As to Plaintiff's false arrest claim against Defendant Golden, now that Plaintiff has pled guilty to first degree manslaughter in satisfaction of the charges brought against him, Heck precludes the claim. See McNeill v. People of City and State, No. 06-cv-4843, 2006 WL 3050867, *2-*3 (E.D.N.Y. Oct. 24, 2006) (holding that Heck precluded the plaintiff's claims for false arrest, false imprisonment, and malicious prosecution even though his original conviction for murder in the second degree was vacated where the plaintiff subsequently pled guilty to assault to avoid retrial), aff'd by summary order, 242 Fed. Appx. 777 (2d Cir. 2007). Further, when a party has been convicted either at trial or through entry of a guilty plea, it "'conclusively establishes the existence of probable cause, unless the conviction was obtained by fraud, perjury, or other corrupt means.'" Cameron v. Fogarty, 806 F.2d 380, 387 (2d Cir. 1986) (quotation omitted). Here, Plaintiff only alleges that Defendant Golden "illegally seized [him] on Defendant 7th, 2009 without probable cause and due process of law." Dkt. No. 1 at 5. As such, the Court finds that Plaintiff's November 16, 2018 conviction of first-degree manslaughter now precludes his false arrest claim.

The Court notes that some courts have found that the rule set forth in Cameron should not apply in situations where the defendant in the underlying criminal action pleads guilty to one or more crimes in satisfaction of other charged unrelated criminal activity. See Vincent v. Winski, No. 14-cv-7744, 2018 WL 1441370, *8 (S.D.N.Y. Mar. 22, 2018). The rule has been consistently applied, however, when the plaintiff pled guilty to a lesser charge in satisfaction of the charges stemming from the same alleged false arrest. See id. (citing cases). --------

Moreover, even assuming Plaintiff's false arrest claim was not otherwise barred, it would still be subject to dismissal. Generally, a claim of false arrest in violation of the Fourth Amendment accrues when a criminal defendant is bound over by a magistrate or arraigned on charges. See Wallace v. Kato, 549 U.S. 384, 389 (2007); see also Butler v. Hesch, 286 F. Supp. 3d 337, 354-55 (N.D.N.Y. 2018). Since Plaintiff was arrested in December of 2009, and did not file this action until September 19, 2018, his false arrest claim is clearly untimely under the applicable three-year statute of limitations.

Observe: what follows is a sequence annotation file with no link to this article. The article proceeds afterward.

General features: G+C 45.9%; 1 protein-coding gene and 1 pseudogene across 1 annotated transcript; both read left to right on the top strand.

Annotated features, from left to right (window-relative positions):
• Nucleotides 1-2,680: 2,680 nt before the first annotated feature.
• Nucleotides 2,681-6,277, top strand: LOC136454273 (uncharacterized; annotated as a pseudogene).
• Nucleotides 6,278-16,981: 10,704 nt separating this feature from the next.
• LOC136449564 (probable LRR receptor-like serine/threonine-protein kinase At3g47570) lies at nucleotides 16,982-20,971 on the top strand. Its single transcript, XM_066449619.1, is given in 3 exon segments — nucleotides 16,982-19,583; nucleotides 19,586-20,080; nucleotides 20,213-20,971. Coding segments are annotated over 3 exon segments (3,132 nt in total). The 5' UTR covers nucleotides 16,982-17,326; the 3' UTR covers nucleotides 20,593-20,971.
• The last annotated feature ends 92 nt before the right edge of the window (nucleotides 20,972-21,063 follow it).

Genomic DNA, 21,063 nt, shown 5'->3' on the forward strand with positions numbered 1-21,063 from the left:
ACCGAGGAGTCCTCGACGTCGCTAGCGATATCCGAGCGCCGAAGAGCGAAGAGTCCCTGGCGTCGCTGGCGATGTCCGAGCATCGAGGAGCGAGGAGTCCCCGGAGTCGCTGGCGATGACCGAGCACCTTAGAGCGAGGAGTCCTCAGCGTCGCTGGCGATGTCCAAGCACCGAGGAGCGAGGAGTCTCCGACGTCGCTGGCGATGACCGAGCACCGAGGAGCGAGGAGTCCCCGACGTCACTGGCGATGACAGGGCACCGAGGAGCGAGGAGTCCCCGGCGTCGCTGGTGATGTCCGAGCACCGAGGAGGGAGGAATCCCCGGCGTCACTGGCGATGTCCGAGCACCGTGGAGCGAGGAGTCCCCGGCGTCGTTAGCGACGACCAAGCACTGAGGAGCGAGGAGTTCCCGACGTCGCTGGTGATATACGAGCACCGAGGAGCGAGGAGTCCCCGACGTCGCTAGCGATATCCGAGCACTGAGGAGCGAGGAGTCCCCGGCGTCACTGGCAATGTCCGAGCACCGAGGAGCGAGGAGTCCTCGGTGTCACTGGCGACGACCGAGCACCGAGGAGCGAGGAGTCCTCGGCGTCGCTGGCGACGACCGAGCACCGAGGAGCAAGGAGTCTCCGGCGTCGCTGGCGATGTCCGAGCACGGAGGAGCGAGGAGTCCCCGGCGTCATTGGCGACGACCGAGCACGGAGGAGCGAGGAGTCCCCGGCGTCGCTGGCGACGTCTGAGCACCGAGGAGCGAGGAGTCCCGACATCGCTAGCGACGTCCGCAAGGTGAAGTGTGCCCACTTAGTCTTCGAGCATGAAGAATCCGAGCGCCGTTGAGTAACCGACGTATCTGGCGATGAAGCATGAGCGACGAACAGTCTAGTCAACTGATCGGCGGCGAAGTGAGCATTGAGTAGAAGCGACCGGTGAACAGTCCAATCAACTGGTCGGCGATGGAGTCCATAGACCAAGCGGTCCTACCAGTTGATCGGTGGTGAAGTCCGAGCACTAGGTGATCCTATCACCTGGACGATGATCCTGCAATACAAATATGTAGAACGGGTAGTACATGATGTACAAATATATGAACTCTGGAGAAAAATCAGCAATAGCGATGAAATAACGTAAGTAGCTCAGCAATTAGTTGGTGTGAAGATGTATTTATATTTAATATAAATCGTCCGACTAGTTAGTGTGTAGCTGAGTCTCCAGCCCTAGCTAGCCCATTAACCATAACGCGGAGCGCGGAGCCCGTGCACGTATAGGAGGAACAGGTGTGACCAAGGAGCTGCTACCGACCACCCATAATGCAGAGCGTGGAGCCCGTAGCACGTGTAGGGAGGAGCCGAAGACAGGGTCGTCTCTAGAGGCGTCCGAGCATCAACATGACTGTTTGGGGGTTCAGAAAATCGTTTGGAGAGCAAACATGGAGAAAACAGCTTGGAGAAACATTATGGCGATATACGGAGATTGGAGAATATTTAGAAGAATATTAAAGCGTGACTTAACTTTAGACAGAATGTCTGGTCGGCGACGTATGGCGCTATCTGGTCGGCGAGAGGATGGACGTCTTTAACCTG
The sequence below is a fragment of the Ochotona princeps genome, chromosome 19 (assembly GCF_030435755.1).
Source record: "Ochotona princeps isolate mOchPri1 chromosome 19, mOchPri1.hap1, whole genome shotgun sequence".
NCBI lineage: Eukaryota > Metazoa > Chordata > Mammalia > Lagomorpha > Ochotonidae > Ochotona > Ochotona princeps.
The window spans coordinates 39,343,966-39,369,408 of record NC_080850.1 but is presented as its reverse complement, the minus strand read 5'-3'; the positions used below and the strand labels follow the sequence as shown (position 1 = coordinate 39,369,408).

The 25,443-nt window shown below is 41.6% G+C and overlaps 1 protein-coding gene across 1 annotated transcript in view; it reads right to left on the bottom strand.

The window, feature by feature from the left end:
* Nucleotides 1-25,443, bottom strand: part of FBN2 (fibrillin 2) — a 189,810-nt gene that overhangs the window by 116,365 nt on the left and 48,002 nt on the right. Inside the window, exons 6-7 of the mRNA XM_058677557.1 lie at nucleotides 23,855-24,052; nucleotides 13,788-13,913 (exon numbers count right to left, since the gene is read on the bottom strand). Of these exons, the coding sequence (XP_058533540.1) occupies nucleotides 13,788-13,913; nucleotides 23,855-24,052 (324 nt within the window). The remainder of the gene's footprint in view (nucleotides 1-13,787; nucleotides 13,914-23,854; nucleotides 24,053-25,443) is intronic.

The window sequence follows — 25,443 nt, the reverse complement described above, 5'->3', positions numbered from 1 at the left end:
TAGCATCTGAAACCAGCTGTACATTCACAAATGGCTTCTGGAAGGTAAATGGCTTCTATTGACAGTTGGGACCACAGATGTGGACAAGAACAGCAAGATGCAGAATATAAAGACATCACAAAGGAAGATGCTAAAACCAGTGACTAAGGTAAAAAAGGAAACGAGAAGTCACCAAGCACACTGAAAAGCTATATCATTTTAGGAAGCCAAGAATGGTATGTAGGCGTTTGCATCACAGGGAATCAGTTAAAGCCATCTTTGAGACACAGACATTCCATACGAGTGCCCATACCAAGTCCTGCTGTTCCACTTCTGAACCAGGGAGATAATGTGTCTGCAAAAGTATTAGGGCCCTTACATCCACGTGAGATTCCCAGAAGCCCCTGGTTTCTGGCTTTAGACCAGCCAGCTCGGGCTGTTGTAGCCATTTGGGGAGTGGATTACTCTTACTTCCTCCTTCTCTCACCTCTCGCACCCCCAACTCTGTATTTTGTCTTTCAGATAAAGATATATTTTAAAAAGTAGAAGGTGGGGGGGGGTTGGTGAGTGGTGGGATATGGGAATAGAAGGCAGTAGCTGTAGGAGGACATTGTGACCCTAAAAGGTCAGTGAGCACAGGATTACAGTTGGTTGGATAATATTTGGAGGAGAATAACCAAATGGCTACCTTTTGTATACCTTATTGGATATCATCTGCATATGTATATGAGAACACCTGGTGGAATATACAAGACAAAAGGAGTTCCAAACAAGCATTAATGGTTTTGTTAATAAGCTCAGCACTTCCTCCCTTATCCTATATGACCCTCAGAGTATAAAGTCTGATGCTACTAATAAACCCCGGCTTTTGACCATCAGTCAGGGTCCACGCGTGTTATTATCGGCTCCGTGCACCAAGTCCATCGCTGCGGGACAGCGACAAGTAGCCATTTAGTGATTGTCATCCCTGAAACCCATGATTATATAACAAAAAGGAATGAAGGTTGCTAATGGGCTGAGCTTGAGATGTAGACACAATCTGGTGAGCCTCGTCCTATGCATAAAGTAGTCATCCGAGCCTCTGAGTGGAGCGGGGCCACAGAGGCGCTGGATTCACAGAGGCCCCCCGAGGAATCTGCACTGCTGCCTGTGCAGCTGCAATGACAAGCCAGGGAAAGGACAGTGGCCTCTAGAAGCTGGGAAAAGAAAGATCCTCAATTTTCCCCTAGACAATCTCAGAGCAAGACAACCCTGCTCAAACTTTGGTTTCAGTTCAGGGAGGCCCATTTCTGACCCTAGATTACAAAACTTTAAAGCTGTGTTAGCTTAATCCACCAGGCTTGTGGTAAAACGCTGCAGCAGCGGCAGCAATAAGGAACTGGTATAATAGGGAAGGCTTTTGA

For the reasons stated herein, the Court hereby

ORDERS that Magistrate Baxter's Order and Report-Recommendation is ADOPTED in part and REJECTED in part; and the Court further

ORDERS that Plaintiff's false arrest claim against Defendant Golden is dismissed with prejudice; and the Court further

ORDERS that Plaintiff's Brady claim as against the District Attorneys is dismissed with prejudice; and the Court further

ORDERS that Plaintiff's Brady claim itself is dismissed with leave to replead; and the Court further

ORDERS that Plaintiff may file an amended complaint asserting his Brady claim within FORTY-FIVE (45) DAYS of the date of this Order in compliance with the Federal Rules of Civil Procedure and the Local Rules for the United States District Court for the Northern District of New York; and the Court further

ORDERS that, if Plaintiff fails to file an amended complaint within FORTY-FIVE (45) DAYS of the date of this Order, the Clerk of the Court shall enter judgment dismissing this action without further order of this Court; and the Court further

ORDERS that the portion of the Order and Report-Recommendation is rejected insofar as it recommends that the case proceed against Defendant Golden on the false arrest claim; and the Court further

ORDERS that the Clerk of the Court shall serve a copy of this Decision and Order on all parties in compliance with the Local Rules.

IT IS SO ORDERED.

Dated: February 15, 2019


Albany, New York

/s/_________


Mae A. D'Agostino


U.S. District Judge